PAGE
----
Thursday, June 18, 2009

Avocados...more than just guacamole

Don't get me wrong, I love guacamole (even posted my recipe below, which is the best I've had - not that I'm biased!), but sometimes an avocado is worth more than a tasty dip. Thus, I set out on a trek to find alternate uses for this creamy fruit, and was pleasantly surprised by what I came across.

If these recipes don't strike your fancy check out the California Avocado Commission for additional recipes. Also, Women's Health Magazine has a great article on the best fitness foods for women and guess what's number one on the list....avocado!

Grilled Chicken with Avocado Corn Salsa

1 ear corn, roasted (or 2 cups canned)
1 large avocado, diced
1/4 cup minced red onion
1/4 cup minced red or orange bell pepper
1/2 teaspoon minced garlic
2 dashes hot pepper sauce
1 teaspoon ground cumin
1/4 teaspoon chili powder
3 tablespoons fresh chopped cilantro
1 tablespoon lime juice

Cut the kernels off the cob and mix together with all the remaining ingredients. Keep covered and refrigerated. I put the avocado pit in the salsa to keep it from turning brown.

4 boneless chicken breasts
1 cup lemon juice
Olive oil as needed
Salt and pepper

Preheat grill or a grill pan.
Season chicken with olive oil, salt and pepper. Brush with lemon juice. Grill 10 to 15 minutes total on a hot grill, turning 3 times. Top with Avocado Corn Salsa.

I served this with steamed white rice and black beans with some fresh cilantro mixed in.

Recipe courtsey of Food Network.

3 ripe Avocados, peeled & pitted
1 medium sweet onion, finely chopped
1 medium tomato, seeded & finely chopped
1 Tbsp lemon juice
1 tsp salt
1/2 tsp pepper
Garlic salt to taste

Mash avocado, add onions, lemon juice, salt and pepper. Beat until creamy. Gently fold in tomato. Add garlic salt to taste. Cover and refrigerate until served.

Wednesday, June 17, 2009

Supper Salads

Taking the lead from my friend at pthappyhomemaker I decided to post some of my favorite salad recipes. Enjoy!

Simple Salad with Balsamic Vinaigrette

1 clove garlic, chopped
1 Tbsp dried basil leaves
1/4 C. balsamic vinegar
1 tsp sugar
1/2 tsp salt
1/2 tsp freshly ground pepper
1 C. olive oil

Put the garlic and basil into a blender or food processor; pulse until the garlic is finely chopped. Add the balsamic vinegar, sugar, salt and peppper and pulse again. Add olive oil and pulse again. Pour into a serving jar or other container.

1 head of Romaine or Bibb Lettuce
1 pint grape tomatoes
1 yellow bell pepper

Wash and dry lettuce; tear into bite-sized pieces. Toss the greens with 1/2 cup of vinaigrette to coat. Place in a salad bowl. Wash pepper at slice into thin strips. Wash tomatoes and cut in halves. Top salad with peppers and tomatoes; toss & serve with Balsamic Vinaigrette.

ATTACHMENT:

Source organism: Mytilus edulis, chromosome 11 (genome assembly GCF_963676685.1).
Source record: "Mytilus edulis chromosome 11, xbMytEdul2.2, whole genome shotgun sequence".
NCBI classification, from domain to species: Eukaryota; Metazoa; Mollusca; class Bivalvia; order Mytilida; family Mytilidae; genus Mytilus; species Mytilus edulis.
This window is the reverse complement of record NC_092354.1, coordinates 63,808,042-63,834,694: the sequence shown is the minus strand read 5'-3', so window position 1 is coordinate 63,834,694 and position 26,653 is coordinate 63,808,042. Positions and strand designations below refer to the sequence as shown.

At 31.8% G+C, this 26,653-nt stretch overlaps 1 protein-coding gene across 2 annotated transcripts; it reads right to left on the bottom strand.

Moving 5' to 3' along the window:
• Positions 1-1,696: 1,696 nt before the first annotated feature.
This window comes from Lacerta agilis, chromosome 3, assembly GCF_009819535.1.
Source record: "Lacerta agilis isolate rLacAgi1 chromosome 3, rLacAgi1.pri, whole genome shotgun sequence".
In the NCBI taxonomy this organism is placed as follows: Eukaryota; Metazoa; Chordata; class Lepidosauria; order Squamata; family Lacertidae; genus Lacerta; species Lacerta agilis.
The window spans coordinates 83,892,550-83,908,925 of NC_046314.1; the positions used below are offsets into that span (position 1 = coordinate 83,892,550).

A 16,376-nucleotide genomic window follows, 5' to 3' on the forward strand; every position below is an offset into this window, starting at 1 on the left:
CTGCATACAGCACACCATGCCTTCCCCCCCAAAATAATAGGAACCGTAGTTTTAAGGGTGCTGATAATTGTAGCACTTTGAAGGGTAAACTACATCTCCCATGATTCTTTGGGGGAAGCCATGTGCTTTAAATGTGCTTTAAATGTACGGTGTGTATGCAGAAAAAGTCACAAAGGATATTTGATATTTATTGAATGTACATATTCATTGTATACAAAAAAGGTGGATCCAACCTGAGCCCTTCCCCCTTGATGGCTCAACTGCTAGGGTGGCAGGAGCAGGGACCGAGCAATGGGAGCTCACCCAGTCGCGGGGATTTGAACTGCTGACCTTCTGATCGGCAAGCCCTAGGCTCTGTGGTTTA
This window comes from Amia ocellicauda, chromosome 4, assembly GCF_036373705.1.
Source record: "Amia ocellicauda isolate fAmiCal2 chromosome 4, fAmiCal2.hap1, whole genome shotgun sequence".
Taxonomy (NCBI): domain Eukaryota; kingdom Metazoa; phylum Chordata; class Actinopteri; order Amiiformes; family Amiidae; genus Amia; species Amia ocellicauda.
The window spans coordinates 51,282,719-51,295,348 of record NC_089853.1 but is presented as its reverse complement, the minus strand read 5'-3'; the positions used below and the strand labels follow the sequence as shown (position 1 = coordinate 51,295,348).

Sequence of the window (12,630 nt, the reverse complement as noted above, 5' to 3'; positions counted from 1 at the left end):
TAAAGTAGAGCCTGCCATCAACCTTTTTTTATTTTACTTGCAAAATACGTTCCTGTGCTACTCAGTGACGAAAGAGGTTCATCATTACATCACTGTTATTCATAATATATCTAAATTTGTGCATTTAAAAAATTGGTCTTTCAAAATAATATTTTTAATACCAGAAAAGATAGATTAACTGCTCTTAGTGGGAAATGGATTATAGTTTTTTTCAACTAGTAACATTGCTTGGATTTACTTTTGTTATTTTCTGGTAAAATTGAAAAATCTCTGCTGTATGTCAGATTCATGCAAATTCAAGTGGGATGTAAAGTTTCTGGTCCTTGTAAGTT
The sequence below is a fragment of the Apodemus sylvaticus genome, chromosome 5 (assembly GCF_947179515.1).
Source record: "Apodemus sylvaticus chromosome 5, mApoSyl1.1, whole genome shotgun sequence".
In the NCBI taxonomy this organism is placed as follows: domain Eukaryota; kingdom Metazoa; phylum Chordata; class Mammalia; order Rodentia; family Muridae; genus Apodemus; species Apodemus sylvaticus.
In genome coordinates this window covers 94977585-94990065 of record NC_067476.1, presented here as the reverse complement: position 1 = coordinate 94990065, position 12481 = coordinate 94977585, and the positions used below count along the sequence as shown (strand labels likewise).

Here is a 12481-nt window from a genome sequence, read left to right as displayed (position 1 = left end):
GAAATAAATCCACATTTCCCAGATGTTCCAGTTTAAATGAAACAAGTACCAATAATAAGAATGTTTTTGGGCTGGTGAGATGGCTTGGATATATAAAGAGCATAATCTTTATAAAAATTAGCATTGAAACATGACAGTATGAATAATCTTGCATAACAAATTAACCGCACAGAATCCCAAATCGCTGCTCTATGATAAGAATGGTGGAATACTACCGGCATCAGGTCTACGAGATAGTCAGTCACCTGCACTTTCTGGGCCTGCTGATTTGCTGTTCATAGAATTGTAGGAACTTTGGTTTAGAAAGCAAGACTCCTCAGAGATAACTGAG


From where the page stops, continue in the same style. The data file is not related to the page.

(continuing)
Spinach & Fruit Salad
1 bag baby spinach
1/2 C. Craisins*
Crumbled goat cheese to taste
1/3 C. Bottled Strawberry Vinaigrette, or to taste
2 Tbsp sunflower seeds**

Wash spinach and place in large bowl. Add dressing; toss to coat. Top with Craisins, goat chees, and sunflower seeds.

*Substitute other dried fruits or an assortment of dried fruits
** Substitute pine nuts

Tuesday, June 16, 2009

More Pesto, Please!

I ventured into the world of pasta making and found it wasn't nearly as difficult as I had anticipated. I love pesto, especially because I can make it from the basil growing in my backyard, so when I saw this recipe I couldn't resist. Now I must give fair warning, this isn't for those with sensitive tummies as it is quite rich, but boy is it tasty!

Gnocchi with Pesto
Serves 4

Kosher salt
2 russet potatoes, about 1 1/2 lb, scrubbed
1/2 C, plus 2 Tbsp freshly grated Parmesan
1/8 tsp freshly grated nutmeg
1 lg egg, beaten
1 1/4 C all-purpose flout, plus more for rolling
6 oz haricots verts or other small slender green beans
1/2 C Pesto (see below)
6 Tbsp butter

To make gnocchi, in a large pot of boiling water, cook the unpeeled whole potatoes until tender when pierced with a small knife, about 30 min. Drain and let cool for a few minutes. Submerge potatoes in a bowl of ice water, skin should peel right off (see Sprint Cuts, How to Peel a Potato on YouTube). Place peeled potatoes in a large bowl. Add the 2 Tbsp grated cheese, 1 1/4 tsp kosher salt, and nutmeg and mash well with a potato masher. Let cool to lukewarm, mix in the egg and then 1 cup of the flour.

Knead the dough, adding more flour 1 Tbsp at a time as needed, until a soft and sticky dough forms, about 3 minutes (I did this in my Kitchenaid mixer). Let the dough rest for 5 minutes, then divide it into 6 equal pieces. On a lightly floured surface, use your palms to roll each piece into a rope 3/4 in. thick. Cut the ropes into 1 in. pieces. To form the grooves in the gnocchi that will hold the sauce, roll each piece over the tines of a fork or down the length of a wire whisk.